Look at the title of this book. The Future of Violence. War, war never changes, but violence? We are absolutely brilliant about coming up with ways to cause grievous harm to one another. What cool military and privatized inventions await is in the much talked about singularity of technology? I don’t know. That’s not what this book is about. The Future of Violence is more concerned about the question of violence on a societal level, which, frankly, is infinitely more interesting.
Drones, 3D printing, and genetic editing (as well as a myriad of others) are what the book calls technologies of mass empowerment, things that decrease the barrier for an individual, organization, or government’s ability to commit violence on any scale. It’s less concerned on the specifics of what it can do and more along the lines of how one could create a legal framework from responding and preventing such attacks from becoming the world’s new normal.
Wittes and Blum give a careful overview of the legal theories that have been argued in the past as well as necessity for our definition of ‘freedom’ to change in the face of these new technologies. Which is where the book gets implicitly political and is going to get a certain group of people screaming about ‘muh freedoms’ and how the government is going to go full 1984 and no amount of missile drone attacks on orphanages can justify that loss of freedom.
And they might be right. That’s why writing about the future is hard. The authors do a very good job trying to convey the possible scale of the issue without falling into fear-mongering, which is why some of their examples are…rather weak and perhaps worse, unoriginal.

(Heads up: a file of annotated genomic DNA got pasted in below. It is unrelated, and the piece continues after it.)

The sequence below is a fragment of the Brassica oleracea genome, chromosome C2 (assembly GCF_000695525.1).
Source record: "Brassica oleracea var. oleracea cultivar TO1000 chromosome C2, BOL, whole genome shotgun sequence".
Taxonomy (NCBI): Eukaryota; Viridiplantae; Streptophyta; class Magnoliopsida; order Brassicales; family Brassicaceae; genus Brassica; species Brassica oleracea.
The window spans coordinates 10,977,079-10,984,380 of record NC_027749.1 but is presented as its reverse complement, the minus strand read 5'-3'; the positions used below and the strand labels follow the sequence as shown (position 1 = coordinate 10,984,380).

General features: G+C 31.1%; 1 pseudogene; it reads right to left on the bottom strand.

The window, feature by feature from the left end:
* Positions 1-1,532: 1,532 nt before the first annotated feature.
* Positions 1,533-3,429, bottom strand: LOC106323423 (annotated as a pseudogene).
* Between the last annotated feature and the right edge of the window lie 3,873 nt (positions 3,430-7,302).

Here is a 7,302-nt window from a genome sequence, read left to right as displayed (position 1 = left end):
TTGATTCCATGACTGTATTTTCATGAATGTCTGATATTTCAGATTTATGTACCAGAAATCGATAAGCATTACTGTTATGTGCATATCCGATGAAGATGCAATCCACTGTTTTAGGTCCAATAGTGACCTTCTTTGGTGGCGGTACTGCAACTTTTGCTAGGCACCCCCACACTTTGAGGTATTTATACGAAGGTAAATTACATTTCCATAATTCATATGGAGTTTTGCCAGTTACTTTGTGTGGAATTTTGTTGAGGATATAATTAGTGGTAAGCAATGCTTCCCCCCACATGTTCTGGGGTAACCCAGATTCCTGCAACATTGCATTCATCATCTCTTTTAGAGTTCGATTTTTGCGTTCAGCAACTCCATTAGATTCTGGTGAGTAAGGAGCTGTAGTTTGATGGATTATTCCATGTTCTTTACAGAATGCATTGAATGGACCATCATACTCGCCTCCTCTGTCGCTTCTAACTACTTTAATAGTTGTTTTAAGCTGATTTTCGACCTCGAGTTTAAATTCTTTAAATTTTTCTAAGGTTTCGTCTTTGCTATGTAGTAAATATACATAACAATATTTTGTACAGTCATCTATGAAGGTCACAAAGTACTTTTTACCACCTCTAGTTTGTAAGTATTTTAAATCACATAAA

There is a quote by Benjamin Franklin that is used in some circles when the idea of regulation of new tech and general surveillance: “Those who would give up essential Liberty, to purchase a little temporary Safety, deserve neither Liberty nor Safety.” Now, while the quote in context is basically just Franklin admonishing a wealthy family for refusing to pay taxes that would help pay for the defense of towns on the frontier, it’s that sixth word that often gets missed in the resuscitations of this particular bit of wisdom. Essential. In the face of these new technologies and potential catastrophes, it is that word that we all have to grapple with and define as a species in order to prepare ourselves for the future.
The Future of Violence doesn’t give any answers, it just has some options, most of which are going to be incredibly uncomfortable for the modern (American) reader, but it does attempt to open up the discussion as early as possible so that if the worst does happen we don’t go full USA PATRIOT Act and burn the house down because we saw a spider in the sink.
“This book is extremely dry and I couldn’t for the life of me find a decent quote that came across as anything but trite or like three paragraphs long.”- Jacob Kohl, reader of The Future of Violence